The Nassau Guardian March 27, 2020
As cases of COVID-19 increase in The Bahamas, some are concerned about the ability of officials to prevent community spread on Abaco, which was ravaged by Hurricane Dorian only months ago.
Denalee Penn-Mackey said between 80 and 100 Dorian survivors are living in a church on the island, which has no electricity and no running water.
She said the church is only one example of the issues faced by Abacoians.
“A lot of persons have not yet recovered from Hurricane Dorian,” she said.
“A lot of persons are living in places where they have no running water, no electricity.
“A lot of persons don’t have access to cable, because they have no television. Some persons don’t have a smartphone. So not everybody really was told about this COVID-19 situation.”
Penn-Mackey added, “These same persons, if they become infected, there are other areas of the community where they often go – the food store, the gas station and we only have one little clinic there.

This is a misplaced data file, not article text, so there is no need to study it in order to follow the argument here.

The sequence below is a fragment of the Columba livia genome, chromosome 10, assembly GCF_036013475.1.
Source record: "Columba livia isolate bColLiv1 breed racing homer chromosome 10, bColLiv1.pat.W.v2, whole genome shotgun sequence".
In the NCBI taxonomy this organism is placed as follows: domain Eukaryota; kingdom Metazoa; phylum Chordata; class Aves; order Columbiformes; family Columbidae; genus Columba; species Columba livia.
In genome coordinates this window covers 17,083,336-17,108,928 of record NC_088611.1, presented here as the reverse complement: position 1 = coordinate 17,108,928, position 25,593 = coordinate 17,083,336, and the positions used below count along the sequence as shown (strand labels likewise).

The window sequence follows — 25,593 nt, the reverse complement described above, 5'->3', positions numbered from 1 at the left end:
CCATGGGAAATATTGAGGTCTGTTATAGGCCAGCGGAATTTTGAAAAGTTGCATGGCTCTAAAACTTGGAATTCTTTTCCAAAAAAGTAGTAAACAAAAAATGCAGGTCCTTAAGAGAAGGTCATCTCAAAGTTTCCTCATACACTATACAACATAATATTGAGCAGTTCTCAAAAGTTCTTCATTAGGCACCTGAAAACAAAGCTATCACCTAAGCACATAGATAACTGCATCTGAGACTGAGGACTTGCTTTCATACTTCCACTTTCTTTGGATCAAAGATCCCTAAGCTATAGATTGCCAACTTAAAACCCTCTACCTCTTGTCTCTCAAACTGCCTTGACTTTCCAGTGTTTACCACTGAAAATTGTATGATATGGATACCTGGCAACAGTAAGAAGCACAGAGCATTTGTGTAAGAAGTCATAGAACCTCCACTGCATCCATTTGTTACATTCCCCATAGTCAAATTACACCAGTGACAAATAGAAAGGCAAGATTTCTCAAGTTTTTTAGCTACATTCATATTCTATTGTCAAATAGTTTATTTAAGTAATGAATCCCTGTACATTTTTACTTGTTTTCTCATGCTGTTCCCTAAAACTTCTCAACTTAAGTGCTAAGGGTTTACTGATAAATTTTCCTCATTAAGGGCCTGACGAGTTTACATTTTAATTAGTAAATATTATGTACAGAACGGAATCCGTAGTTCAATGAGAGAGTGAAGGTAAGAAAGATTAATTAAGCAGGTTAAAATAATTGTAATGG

“…If it’s not managed now, I foresee that we’re going to have a real disaster on our hands.”
There are nine confirmed COVID-19 cases in The Bahamas. Eight are on New Providence and one on Grand Bahama.
Health officials have warned that they expect a surge in cases.
Earlier this week, Prime Minister Dr. Hubert Minnis announced a nationwide 24-hour curfew and lockdown in an attempt to stop the spread of the virus.
Minister of Health Dr. Duane Sands, when asked about the Abaco matter yesterday, assured that social distancing requirements will be enforced everywhere.
“The emergency orders apply across the length and breadth of The Bahamas,” he said.
“Social distancing requirements apply just as well in Abaco as they do in New Providence.”